‘The Great Emergence’ refers to a monumental phenomenon in our world, and this book asks three questions about it. Or looked at the other way around, this book is about a monumental phenomenon considered from the perspective of three very basic questions: What is this thing? How did it come to be? Where is it going?”
So begins Phyllis Tickle’s extraordinary new book, The Great Emergence: How Christianity Is Changing and Why. In this much-anticipated book, Tickle brings her encyclopedic knowledge of American religion to bear on the current shifts in the Christian landscape. Paired with her Southern wit and charm, The Great Emergence promises to be the bellwether book in emerging Christianity.
The Great Emergence National Event is a unique and freshly designed event built on innovative adult learning techniques including interaction, participation, and inspiring content on the current state of and future possibilities for Christianity. Around the four main sessions with Phyllis Tickle, participants will also enjoy the daily office—thrice daily times of prayer—based on Phyllis Tickle’s bestselling book, The Divine Hours, in the majestic and historic Cathedral of St. Mary in Memphis, Tennessee, which will be bedecked with Advent greenery. (Online source)
So quite obviously there’s no little excitement around Emerging Church circles about Phyllis Tickle, as well as her aforementioned book, poised as they are to tell these fickle folk what they want to hear. Please keep in mind this piece is not designed to be exhaustive, but rather, is simply pointing you to some information in order to introduce you to Tickle. For more detailed coverage of Phyllis Tickle, who is essentially the Empress of Emergence, Apprising Ministries refers you to “See also” below.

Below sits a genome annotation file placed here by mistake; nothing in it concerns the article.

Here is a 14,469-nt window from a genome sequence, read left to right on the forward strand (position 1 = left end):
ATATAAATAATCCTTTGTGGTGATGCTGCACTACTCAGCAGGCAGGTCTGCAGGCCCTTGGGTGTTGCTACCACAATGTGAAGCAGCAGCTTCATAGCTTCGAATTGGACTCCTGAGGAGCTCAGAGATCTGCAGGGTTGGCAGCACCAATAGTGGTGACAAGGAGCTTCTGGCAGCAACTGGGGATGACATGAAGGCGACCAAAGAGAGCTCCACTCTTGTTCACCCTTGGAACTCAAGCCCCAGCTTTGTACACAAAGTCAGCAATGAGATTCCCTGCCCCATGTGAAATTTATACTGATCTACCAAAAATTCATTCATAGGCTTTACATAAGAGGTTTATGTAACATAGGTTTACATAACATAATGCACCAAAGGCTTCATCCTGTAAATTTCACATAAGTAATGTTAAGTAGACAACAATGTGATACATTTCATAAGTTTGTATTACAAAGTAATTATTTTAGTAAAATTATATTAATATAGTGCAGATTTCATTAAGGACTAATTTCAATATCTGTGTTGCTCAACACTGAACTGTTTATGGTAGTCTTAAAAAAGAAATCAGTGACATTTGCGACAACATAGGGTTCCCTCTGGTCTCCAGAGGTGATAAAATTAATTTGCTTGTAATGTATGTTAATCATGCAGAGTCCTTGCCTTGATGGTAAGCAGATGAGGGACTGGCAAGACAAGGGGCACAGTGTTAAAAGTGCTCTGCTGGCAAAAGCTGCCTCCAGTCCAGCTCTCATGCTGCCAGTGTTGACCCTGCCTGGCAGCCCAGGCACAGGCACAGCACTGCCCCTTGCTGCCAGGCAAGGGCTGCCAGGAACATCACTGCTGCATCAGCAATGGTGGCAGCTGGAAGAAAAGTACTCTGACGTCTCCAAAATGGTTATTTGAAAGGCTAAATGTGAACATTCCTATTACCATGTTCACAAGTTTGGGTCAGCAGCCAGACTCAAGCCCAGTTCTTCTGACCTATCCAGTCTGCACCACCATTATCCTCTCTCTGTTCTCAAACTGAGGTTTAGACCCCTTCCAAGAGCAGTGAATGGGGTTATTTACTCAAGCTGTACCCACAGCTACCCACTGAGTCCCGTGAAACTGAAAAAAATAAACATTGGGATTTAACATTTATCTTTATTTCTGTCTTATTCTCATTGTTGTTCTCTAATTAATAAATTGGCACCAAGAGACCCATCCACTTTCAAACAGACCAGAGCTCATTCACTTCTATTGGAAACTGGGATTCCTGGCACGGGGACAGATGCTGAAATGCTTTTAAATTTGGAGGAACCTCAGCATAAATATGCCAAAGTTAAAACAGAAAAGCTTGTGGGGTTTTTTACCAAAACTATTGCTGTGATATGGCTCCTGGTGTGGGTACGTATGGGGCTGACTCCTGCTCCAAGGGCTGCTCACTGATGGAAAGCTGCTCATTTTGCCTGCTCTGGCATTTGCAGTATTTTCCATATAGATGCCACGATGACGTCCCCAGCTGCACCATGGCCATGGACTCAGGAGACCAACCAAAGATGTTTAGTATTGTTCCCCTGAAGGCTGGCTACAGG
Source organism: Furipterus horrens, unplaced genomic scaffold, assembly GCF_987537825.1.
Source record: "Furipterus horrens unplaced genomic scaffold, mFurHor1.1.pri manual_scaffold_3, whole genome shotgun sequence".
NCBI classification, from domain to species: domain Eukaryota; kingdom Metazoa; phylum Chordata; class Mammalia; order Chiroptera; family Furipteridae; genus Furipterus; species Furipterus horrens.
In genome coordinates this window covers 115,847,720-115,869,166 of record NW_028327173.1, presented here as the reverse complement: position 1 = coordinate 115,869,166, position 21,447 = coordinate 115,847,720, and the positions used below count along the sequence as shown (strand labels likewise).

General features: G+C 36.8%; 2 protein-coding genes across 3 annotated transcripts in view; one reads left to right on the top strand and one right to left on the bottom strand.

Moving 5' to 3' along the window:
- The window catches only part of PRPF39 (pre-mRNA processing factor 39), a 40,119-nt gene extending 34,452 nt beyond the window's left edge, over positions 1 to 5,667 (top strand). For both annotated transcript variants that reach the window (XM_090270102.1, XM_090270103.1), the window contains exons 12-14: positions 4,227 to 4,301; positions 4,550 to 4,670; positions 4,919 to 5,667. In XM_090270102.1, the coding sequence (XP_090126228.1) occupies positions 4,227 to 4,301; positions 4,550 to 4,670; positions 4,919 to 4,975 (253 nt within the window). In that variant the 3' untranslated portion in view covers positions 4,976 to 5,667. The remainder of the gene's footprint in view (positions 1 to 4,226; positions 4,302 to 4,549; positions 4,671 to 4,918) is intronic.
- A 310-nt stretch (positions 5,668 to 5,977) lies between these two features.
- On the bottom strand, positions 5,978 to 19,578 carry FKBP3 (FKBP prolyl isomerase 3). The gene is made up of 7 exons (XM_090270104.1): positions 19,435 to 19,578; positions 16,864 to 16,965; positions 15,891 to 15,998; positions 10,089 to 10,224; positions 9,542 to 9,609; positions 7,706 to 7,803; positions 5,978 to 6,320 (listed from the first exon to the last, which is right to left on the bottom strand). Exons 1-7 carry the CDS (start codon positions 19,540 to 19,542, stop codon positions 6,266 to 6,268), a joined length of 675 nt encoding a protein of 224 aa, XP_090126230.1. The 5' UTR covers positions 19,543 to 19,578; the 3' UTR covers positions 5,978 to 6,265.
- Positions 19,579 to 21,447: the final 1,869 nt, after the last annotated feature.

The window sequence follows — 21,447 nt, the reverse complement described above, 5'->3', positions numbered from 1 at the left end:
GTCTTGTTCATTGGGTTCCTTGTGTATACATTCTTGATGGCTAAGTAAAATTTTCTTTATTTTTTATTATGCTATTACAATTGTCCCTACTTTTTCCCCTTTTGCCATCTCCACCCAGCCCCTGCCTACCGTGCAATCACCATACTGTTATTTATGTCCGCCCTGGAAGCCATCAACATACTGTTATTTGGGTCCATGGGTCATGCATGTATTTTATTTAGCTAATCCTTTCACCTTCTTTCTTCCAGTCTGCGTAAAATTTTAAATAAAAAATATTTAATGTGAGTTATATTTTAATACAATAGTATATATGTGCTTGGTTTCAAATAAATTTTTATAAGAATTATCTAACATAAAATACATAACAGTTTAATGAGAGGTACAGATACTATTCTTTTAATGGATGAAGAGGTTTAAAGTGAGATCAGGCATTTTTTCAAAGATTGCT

But here you can see for yourselves that not a few of Tickle’s associations are, at best, rather questionable. We’ve already noted that Emerging Church Pastor Doug Pagitt lavishes his high praise for Tickle and her book TGE. In Christianity 21: Emerging Voices Of A Pseudo-Christian Faith you’ll see that Tickle is among the 21 women “voices” that Pagitt, and his “theologian in residence” Tony Jones excitedly inform us are going to be revealing “the way the Christianity will be changing in coming days”.
Then at her website we read the following endorsement from an apostate Episcopal “Bishop and Primate”:
“Phyllis Tickle offers a creative and provocative overview of multiple social and cultural changes in our era, their relation to previous major paradigm shifts, and their particular impact on North American Christianity. This is an immensely important contribution to the current conversation about new and emerging forms of Christianity in a post-modern environment—and a delight to read!”
—The Most Rev. Katharine Jefferts Schori,
Presiding Bishop and Primate,
The Episcopal Church (Online source)
Scratching The Surface Of Tickle’s Quite Questionable Spiritual Associations
Next, in Tickle’s “About” section we’re informed that Phyllis Tickle is:
founding editor of the Religion Department of PUBLISHERS WEEKLY, the international journal of the book industry, is frequently quoted in sources like USA TODAY, CHRISTIAN SCIENCE MONITOR, NY TIMES, as well as in electronic media like PBS, NPR, THE HALLMARK CHANNEL, etc., Tickle is an authority on religion in America and a much sought after lecturer on the subject… Tickle is currently a Senior Fellow of Cathedral College of the Washington National Cathedral. A founding member of The Canterbury Roundtable, she serves now, as she has in the past, on a number of advisory and corporate boards. A lay eucharistic minister and lector in the Episcopal Church,… (Online source)